From the first note of this fine CD it's clear that as a pianist Jon Mayer's technique and sensibilities were forged within the great tradition of his acknowledged influences - chiefly, Wynton Kelly, Red Garland, and Kenny Barron. At the same time Mayer cannot be pigeonholed easily. He can show the drive of Kelly and the gloss of Garland, yes, but after all, Mayer himself was recording in the Fifties with John Coltrane and Jackie McLean, so he is more of a colleague than a disciple of those two great pianists; and his own unique voice is clear throughout this disc.
On this disc are four Mayer originals, one by Watts, and four by others, including the standards "If I Should Lose You" and "Like Someone in Love," plus Horace Silver's wonderful "Out of the Night Came You." Victor Feldman's "Azul Serape" kicks it all off brightly, displaying Mayer's fleetness and fluency and the carefree simpatico he enjoys with bassist Bob Maize and drummer Harold Mason. The only problem is that with Mayer in mid-flight, this track fades out abruptly. ("Live music is best - bumper stickers should be issued." -Neil Young)
Monster tenor man Ernie Watts appears on the scene for his own "Lonely Hearts," giving Mayer a chance to demonstrate his generosity and sensitivity as an accompanist. He allows Watts to take center stage and provides a low-key palette for the reedman to stretch out a bit. Mayer's own stretching comes on his originals: the smoky "Shari's Bolero," where Watts shows his gentle side, includes a tremendous solo by Mayer. Focused on the right hand and returning here and there to hornlike lines, Mayer paints a picture of smoldering passion with effortlessness and surety.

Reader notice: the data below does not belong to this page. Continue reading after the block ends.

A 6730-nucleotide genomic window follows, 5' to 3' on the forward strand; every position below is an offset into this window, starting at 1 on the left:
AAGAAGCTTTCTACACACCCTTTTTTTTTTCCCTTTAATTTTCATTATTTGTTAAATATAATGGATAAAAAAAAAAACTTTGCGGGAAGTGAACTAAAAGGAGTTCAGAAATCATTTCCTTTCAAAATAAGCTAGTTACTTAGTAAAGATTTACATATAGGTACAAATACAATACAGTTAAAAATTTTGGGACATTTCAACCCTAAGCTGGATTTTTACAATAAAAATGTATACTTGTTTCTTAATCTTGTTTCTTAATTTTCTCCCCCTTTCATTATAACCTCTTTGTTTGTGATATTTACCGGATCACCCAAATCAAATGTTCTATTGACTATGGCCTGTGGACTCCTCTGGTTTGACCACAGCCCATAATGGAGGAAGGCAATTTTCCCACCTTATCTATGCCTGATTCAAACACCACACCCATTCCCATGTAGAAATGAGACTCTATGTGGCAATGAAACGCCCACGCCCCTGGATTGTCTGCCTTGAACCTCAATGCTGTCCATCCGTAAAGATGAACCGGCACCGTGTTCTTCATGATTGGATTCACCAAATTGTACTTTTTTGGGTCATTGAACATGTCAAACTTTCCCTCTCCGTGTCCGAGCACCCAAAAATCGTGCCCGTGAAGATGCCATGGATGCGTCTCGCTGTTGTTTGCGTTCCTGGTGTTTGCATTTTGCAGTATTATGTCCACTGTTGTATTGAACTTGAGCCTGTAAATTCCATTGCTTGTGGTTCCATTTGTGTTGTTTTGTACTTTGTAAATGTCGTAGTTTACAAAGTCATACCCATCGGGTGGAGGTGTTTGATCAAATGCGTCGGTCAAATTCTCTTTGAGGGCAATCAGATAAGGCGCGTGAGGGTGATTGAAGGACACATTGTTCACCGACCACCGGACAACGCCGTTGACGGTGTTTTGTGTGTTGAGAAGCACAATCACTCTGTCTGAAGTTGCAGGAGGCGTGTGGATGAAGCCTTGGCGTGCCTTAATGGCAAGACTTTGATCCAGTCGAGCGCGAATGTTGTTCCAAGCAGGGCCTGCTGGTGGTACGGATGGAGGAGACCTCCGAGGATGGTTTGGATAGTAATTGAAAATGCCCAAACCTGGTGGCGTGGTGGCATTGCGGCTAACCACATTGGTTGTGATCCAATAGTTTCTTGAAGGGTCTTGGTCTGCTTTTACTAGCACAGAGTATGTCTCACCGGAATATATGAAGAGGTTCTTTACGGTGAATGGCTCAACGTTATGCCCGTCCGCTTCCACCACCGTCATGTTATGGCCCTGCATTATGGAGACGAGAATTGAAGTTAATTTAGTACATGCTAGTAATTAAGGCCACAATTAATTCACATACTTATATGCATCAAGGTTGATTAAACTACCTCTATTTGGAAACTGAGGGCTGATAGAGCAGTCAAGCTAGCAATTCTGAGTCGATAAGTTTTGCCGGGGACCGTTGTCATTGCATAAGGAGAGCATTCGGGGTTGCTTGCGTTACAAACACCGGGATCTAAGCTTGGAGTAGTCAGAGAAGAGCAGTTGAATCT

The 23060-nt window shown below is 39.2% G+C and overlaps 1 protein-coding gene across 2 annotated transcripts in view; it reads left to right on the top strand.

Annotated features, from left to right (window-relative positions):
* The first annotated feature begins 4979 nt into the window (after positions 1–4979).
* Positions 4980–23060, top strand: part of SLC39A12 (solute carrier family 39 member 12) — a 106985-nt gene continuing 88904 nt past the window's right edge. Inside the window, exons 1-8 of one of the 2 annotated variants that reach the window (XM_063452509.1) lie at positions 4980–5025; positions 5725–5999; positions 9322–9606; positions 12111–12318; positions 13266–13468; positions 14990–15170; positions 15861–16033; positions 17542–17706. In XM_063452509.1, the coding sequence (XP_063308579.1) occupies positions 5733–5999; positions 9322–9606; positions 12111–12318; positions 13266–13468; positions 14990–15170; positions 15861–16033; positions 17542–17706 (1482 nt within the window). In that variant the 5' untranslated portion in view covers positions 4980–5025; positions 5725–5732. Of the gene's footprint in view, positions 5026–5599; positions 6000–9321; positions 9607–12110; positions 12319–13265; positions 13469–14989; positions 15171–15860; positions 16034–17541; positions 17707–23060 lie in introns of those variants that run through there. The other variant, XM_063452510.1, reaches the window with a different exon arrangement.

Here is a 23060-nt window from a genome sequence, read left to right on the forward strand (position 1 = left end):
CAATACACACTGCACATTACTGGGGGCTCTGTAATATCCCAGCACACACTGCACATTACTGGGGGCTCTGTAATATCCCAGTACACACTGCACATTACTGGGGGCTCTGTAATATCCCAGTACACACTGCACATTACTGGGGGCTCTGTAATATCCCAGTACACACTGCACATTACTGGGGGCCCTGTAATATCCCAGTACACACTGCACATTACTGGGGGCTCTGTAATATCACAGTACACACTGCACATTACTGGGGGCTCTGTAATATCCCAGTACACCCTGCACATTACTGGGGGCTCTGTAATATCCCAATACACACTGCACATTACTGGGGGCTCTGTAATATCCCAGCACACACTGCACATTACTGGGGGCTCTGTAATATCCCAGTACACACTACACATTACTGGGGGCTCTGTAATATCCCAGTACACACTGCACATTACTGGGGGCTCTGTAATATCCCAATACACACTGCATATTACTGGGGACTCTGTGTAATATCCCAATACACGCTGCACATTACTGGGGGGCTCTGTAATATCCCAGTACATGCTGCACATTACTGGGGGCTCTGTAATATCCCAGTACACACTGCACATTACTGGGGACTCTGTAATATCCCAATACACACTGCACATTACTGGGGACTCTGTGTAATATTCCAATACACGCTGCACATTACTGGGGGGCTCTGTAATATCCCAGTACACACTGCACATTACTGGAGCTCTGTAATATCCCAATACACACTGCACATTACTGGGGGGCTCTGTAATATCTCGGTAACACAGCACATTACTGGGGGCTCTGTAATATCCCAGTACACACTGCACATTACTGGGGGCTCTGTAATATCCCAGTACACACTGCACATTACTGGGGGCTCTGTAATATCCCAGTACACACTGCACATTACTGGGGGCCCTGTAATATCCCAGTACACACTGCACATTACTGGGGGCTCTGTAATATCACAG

"Randy's Tune," on the other hand, jumps out with a recurring three-note left-hand power figure that recalls Mal Waldron; Mayer quickly weaves in more genial material, but this one is still an engaging example of his high-speed mastery - was it playing like this that made Trane see in Mayer something of what he ultimately found in McCoy Tyner? Or perhaps it was the searching inventiveness and uncompromising beauty of Mayer's darker-edged "Ballad for Trane," a piece that only slightly recalls Coltrane or Tyner audibly, but which pays them the tribute of emotional depth, shifting moods and unsparing honesty.
Mayer is clearly a top-flight pianist whose "Rip Van Winkle" reappearance after a long silence is welcome for a number of reasons: his perseverance is inspiring, his piano playing is cheering, his music is great. Recommended.